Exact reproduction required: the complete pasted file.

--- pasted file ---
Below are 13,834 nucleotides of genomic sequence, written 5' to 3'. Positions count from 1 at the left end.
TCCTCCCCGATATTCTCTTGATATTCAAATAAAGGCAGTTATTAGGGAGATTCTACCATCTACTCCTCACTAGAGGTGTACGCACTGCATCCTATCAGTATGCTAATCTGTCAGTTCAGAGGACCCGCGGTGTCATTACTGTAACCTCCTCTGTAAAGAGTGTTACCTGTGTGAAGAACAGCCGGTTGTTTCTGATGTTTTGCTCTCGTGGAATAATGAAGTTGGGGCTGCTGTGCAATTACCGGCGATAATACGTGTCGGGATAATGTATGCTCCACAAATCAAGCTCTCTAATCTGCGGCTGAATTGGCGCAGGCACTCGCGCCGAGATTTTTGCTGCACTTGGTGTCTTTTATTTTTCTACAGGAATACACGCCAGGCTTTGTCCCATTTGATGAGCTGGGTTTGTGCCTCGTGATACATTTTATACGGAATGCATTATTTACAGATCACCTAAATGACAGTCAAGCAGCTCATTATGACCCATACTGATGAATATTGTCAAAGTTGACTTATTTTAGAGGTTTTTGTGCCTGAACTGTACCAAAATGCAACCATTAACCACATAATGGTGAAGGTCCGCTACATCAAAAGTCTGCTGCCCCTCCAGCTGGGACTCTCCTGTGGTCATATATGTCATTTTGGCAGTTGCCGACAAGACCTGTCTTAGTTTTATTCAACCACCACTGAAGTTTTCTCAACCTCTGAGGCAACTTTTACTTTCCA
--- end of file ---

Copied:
Below are 13,834 nucleotides of genomic sequence, written 5' to 3'. Positions count from 1 at the left end.
TCCTCCCCGATATTCTCTTGATATTCAAATAAAGGCAGTTATTAGGGAGATTCTACCATCTACTCCTCACTAGAGGTGTACGCACTGCATCCTATCAGTATGCTAATCTGTCAGTTCAGAGGACCCGCGGTGTCATTACTGTAACCTCCTCTGTAAAGAGTGTTACCTGTGTGAAGAACAGCCGGTTGTTTCTGATGTTTTGCTCTCGTGGAATAATGAAGTTGGGGCTGCTGTGCAATTACCGGCGATAATACGTGTCGGGATAATGTATGCTCCACAAATCAAGCTCTCTAATCTGCGGCTGAATTGGCGCAGGCACTCGCGCCGAGATTTTTGCTGCACTTGGTGTCTTTTATTTTTCTACAGGAATACACGCCAGGCTTTGTCCCATTTGATGAGCTGGGTTTGTGCCTCGTGATACATTTTATACGGAATGCATTATTTACAGATCACCTAAATGACAGTCAAGCAGCTCATTATGACCCATACTGATGAATATTGTCAAAGTTGACTTATTTTAGAGGTTTTTGTGCCTGAACTGTACCAAAATGCAACCATTAACCACATAATGGTGAAGGTCCGCTACATCAAAAGTCTGCTGCCCCTCCAGCTGGGACTCTCCTGTGGTCATATATGTCATTTTGGCAGTTGCCGACAAGACCTGTCTTAGTTTTATTCAACCACCACTGAAGTTTTCTCAACCTCTGAGGCAACTTTTACTTTCCA